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Aviation Accident

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NTSB Identification: WPR15FA088
14 CFR Part 91: General Aviation
Accident occurred Tuesday, January 20, 2015 in Mountain Pass, CA
Probable Cause Approval Date: 05/16/2017
Aircraft: BEECH 36, registration: N999CJ
Injuries: 2 Fatal.

NTSB investigators either traveled in support of this investigation or conducted a significant amount of investigative work without any travel, and used data obtained from various sources to prepare this aircraft accident report.

The commercial pilot and one passenger departed on a cross-country flight in dark night visual meteorological conditions to return to their home airport. The pilot established contact with air traffic control (ATC) and climbed the airplane to a cruise altitude of 7,500 ft mean sea level (msl) over sparsely-populated, desert terrain. About 40 minutes into the flight, an ATC controller advised the pilot that the airplane would be passing through an area of known poor radar coverage and that radar contact would be reestablished in several minutes. The pilot acknowledged. Radar data indicated that radar contact was lost for about 7 minutes then was reestablished for about 1 minute before contact was lost again at an altitude of 7,400 ft msl. About 10 minutes after the final loss of radar contact, the ATC controller attempted to advise the pilot that radar contact had not yet been restored; however, the pilot did not respond, and subsequent attempts to contact the pilot were unsuccessful. Despite the loss of radar contact, the pilot would have been able to contact ATC via radio throughout this area; there were no distress calls from the accident airplane. The wreckage was located the next day about 0.4 nm from the airplane's last radar return.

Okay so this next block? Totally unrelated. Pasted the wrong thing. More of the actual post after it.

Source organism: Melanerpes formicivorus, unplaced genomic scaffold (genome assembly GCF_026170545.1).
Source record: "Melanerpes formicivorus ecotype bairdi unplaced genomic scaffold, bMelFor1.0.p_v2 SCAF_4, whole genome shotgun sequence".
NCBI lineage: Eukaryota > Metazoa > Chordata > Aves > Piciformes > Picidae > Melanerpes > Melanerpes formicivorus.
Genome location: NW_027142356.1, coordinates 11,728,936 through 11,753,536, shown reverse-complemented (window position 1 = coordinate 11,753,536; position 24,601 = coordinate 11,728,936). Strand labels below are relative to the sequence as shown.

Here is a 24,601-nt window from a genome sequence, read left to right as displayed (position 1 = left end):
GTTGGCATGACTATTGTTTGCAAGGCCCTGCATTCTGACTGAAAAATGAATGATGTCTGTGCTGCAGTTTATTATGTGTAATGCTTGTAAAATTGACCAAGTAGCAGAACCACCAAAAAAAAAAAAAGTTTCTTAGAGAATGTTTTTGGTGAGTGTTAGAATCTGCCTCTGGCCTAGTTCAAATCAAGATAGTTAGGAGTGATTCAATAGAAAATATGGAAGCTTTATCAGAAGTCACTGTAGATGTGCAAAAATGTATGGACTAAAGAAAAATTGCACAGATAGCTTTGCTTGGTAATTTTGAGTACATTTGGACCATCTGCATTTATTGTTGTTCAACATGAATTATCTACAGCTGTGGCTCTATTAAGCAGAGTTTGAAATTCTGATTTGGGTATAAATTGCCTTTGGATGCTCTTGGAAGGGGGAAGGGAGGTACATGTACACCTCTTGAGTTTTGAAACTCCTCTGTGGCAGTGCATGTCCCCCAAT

The wreckage was heavily fragmented, consistent with a high-speed impact. Examination of the airframe and engine revealed no anomalies that would have precluded normal operation.

A family member reported that the pilot had an appointment scheduled at home the next day, so he likely felt some pressure to make the flight even though he typically did not fly at night. Although the pilot was instrument-rated, review of his personal logbook revealed no evidence of recent night or instrument flight experience. Autopsy and toxicology testing did not reveal any evidence of a medical condition that would have affected the pilot's ability to operate the airplane safely. The dark night conditions, lack of ground lighting in the area of the accident site, and the pilot's lack of recent night and instrument flight experience would have increased the pilot's susceptibility to spatial disorientation, which could have contributed to a loss of control; however, based on the lack of available information about the airplane's final moments of flight, a reason for the loss of control could not be determined.

The National Transportation Safety Board determines the probable cause(s) of this accident as follows:
  • An in-flight loss of control for reasons that could not be determined based on available information.